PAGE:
Finally, one month and one week after Oliver was born I had my epiphany. I was looking at him…cry and cry and cry, because he was starving. My husband is the most supportive man I’ve ever met. He said nothing negative during all of this, but only offered support. I looked at him that night and said, “I can’t do this anymore. Go get the formula they sent in the mail. He’s starving to death.” He said he was just waiting for me to have this epiphany on my own and he supported feeding him formula; I’d done (literally) all that I could.

That was it. I was a failure. I was not a *real* woman. Even though I was drinking lots of water, eating very healthy food, and trying all of the supplements to support milk production…I never produced enough milk for my son.


  • Facebook
  • Twitter
  • Pinterest
  • StumbleUpon
  • Tumblr
  • Print Friendly

I’m getting a little windy here (sorry, I have the tendency to do that from time-to-time). 😉 Let me get to the point.

First, I now know that before you give birth you should spend as much time researching and talking to other moms about breastfeeding as you do about pregnancy and birth. I mean, we spend hours researching which stupid toaster to purchase, but not how to feed our babies!? (At least, that was me).

Second, research shows that 2-3% of women do not produce enough milk. Now, that looks like a small figure, but in reality…2-3% is thousands and thousands of women of childbearing age. For these women, breast is not best. I was starving my child because I did not have enough milk. As an uneducated new mother, I thought that formula must be the next best thing.

Please, do not give your children formula! What I now know about formula horrifies me. I believe that by giving Oliver formula, I made his eczema worse; his immune system is shot. Beyond the fact that formulas are filled with toxic ingredients (byproducts…waste products!), the first two ingredients in the formula he received: Corn-derived (GMO-riddled) ingredients. If I had only known then what I know now. There are other options…

  • Donor milk
  • Goat milk
  • Pasture-raised, grass-fed raw cow milk
  • Homemade milk formulas

Please visit Weston A. Price’s website to learn more about breast milk alternatives. Send this resource to your friends. Shout it across the mountains, oceans, and deserts.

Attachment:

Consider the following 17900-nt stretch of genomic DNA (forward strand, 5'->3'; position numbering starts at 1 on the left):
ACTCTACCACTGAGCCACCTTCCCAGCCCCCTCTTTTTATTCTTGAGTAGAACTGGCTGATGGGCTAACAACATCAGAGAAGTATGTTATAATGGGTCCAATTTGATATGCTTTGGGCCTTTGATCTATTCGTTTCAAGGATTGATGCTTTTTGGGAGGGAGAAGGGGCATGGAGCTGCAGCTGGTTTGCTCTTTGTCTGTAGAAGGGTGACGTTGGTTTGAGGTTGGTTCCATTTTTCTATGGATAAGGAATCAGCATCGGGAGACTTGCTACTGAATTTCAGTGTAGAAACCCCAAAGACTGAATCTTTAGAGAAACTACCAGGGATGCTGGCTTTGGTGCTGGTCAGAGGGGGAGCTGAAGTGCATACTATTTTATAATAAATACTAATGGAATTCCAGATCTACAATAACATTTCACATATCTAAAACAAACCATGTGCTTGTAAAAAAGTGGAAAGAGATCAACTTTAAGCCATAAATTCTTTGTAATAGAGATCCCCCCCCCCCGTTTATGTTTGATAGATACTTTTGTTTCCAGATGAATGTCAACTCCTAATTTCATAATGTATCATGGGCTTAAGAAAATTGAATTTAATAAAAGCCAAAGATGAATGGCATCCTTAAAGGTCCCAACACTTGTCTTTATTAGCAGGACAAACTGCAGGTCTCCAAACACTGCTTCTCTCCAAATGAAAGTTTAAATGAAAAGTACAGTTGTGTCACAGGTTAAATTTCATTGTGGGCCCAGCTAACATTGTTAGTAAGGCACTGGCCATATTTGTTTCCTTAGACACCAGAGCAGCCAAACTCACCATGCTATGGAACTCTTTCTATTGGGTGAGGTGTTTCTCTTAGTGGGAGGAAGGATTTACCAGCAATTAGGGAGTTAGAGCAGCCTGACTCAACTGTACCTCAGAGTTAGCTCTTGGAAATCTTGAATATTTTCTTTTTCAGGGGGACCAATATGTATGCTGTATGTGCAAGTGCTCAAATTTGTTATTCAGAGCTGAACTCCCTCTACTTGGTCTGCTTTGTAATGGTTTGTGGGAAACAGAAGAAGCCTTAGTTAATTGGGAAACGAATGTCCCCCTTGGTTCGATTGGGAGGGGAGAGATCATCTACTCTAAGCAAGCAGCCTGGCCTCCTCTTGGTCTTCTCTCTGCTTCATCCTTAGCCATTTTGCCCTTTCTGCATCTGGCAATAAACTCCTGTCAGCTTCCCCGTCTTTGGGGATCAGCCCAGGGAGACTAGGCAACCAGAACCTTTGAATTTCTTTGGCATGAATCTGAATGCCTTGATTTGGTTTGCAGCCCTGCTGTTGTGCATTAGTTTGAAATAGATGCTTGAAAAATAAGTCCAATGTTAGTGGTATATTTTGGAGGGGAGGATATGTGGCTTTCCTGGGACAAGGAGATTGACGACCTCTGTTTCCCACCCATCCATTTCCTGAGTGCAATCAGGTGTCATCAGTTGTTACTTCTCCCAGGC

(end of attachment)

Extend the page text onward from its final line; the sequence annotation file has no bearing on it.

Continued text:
If you are a mother who tried (absolutely everything you could) to breastfeed, but couldn’t, you are not alone. Please know that there are thousands of other women like you.

Our babies deserve the best…YES, this is breast milk (from well-nourished mothers). If you are unable to provide that to your baby…please, please PLEASE do not do what I did and simply succumb to the coupons and free formulas that show up at your door. They are NOT best for your child. Do your research and do what you have to do to ensure that your child is getting the best possible nutrition available to him or her. Until next time…

Jess, aka Scratch Mommy

PS As always, I welcome comments. That said, I know that this is a touchy subject. If you have a constructive, knowledgeable comment to share…by all means, please share! I love great dialogue! If you want to leave a bashing, negative, or otherwise not constructive comment, please leave…now. Although I certainly don’t want to, I have a delete button and I know how to use it.

Other resources-

This post was shared atSimply Natural Saturdays, Fresh Bites Friday, Sunday School Blog Carnival, Weekend Whatever Link Up, Thank Your Body Thursday, Domestically Divine Tuesday, Thank Goodness It’s Monday.

Comments 27

  1. Great post! Very similar to my first experience. But, the Price website breastmilk wouldn’t work if your baby is allergic to cow milk like mine was. I would never trust that someone else truely gave up all cow milk for weeks before pumping.

    1. Hi Kelly,

      Thank you for sharing…I am certain that there are thousands of other women out there like us. I just hope that they can find other healthy, nutritious alternatives before heading over to the disgusting formula aisle.